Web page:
Identifying land or buildings for community-led housing

Securing land or buildings will underpin your business planning and bring your community-led housing project to life. It all depends on whether you own or manage the land/buildings in question, or if you are required to purchase or transfer the land/buildings.

Securing land or buildings can be a lengthy and complicated process – often with no guarantee of success – so it is recommended that you cover this area before any significant time or resources are put into project planning.

You do not own the land/buildings

Securing land or buildings can be a lengthy and complicated process – often with no guarantee of success.

We’re outlining two options for acquiring land/buildings:

Option agreement

An ‘option agreement’ gives your community group the future opportunity to buy a piece of land or property. It’s an agreement with the land owner that will also fix the future purchase price and is generally time limited. You will probably need to put down a deposit and if you don’t go through with the deal in the allotted time, this deposit is normally lost. The important thing is that the option agreement can buy your group some time to develop plans and raise the funds to deliver your project. Then when everything is in place, you can take up the option to buy the land.

What to consider when searching for suitable land or buildings

Considerations for land/buildings
Considerations for land/buildings

Checking the status of land/buildings

Asset transfer

Community Asset Transfer involves the transfer of ownership and/or management of land or buildings from a statutory body (such as a local council) to a community based organisation or group (such as a charity or CIC) at less than market value for local social, economic or environmental benefit.

A number of public bodies, in particular local authorities, have the power to dispose of land and buildings at less than market value where they are able to show that doing so will result in local improvements to social, economic or environmental wellbeing. The legislation that allows local authorities to do this is the General Disposal Consent (England) 2003.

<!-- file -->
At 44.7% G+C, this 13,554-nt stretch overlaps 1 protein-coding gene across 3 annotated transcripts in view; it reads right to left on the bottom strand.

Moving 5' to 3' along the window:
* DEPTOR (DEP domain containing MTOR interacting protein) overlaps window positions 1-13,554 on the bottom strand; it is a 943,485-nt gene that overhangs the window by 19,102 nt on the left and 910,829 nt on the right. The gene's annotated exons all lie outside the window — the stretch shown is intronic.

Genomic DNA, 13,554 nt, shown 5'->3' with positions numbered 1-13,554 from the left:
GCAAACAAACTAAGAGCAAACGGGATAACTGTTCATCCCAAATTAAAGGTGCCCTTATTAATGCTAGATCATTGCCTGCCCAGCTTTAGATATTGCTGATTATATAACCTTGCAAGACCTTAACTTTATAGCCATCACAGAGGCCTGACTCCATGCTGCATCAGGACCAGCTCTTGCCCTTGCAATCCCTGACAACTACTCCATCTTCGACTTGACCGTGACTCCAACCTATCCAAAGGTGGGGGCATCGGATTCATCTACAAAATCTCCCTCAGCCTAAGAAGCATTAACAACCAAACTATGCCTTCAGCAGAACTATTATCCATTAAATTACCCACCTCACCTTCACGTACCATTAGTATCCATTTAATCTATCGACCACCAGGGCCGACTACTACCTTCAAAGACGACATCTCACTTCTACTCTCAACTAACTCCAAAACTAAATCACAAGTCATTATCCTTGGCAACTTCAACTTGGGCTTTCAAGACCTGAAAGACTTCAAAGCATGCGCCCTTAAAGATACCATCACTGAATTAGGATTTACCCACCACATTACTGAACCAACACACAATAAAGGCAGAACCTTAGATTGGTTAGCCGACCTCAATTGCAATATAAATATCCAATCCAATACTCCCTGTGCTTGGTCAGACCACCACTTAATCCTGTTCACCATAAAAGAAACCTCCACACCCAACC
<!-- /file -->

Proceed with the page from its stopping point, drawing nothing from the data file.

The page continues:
There are also examples of local authorities disposing of land or housing on an ad hoc basis based on their desire to generate more housing. Both Liverpool and Middlesbrough local authorities have transferred vacant properties at virtually no cost, to local organisations wanting to provide housing, and there are also examples of land being transferred at no cost or below market value.

You can read more about Asset Transfer here.

You own or manage the land/buildings

If your group owns or manages the land/buildings that have been identified to be a part of your community-led housing project, then you can move on to the feasibility studies.

Is my project feasible?

A feasibility study is about taking a rational and level headed view of whether your ideas actually stack up in financial terms; whether it is likely to achieve planning permission and so on. Someone needs to sit down and work through the various possibilities posed by the project to identify which one in the most likely to succeed when all critical factors are taken into account. It is at this point that a formal site appraisal will also need to be carried out.

You may be able to carry out the bulk of feasibility work if your board has a good range of skills and enough available time, but you could also consider paying a professional to do it for you.

Selecting a professional to do this for you

Before appointing a professional, you will need to design a project brief stating clearly the objectives of the project, what you want from the feasibility study, the timescale you have set and any conditions or restrictions on the project as a whole.

It is vital that project advisers need to be managed. This is very much a job for the group’s board of trustees.

Read more about Commissioning Consultants here.

What is feasibility based on?

  • Availability and cost of land or buildings forming the basis of the project
  • Cost of construction or refurbishing homes and connected services/infrastructure
  • Availability of funds/cost of any borrowing over time
  • Ongoing running and management/staffing costs.

A feasibility study can prevent you going too far down the route of an unworkable option and could save your group a lot of time and money in the long run. It could alternatively provide reassurance to your group and to potential backers and funders that your project is basically sound and ready to proceed.

Funding is available

Funding is available to assess the feasibility of a community-led housing project through the Community-led Housing fund. Find out more here.

Read more about community-led housing project planning here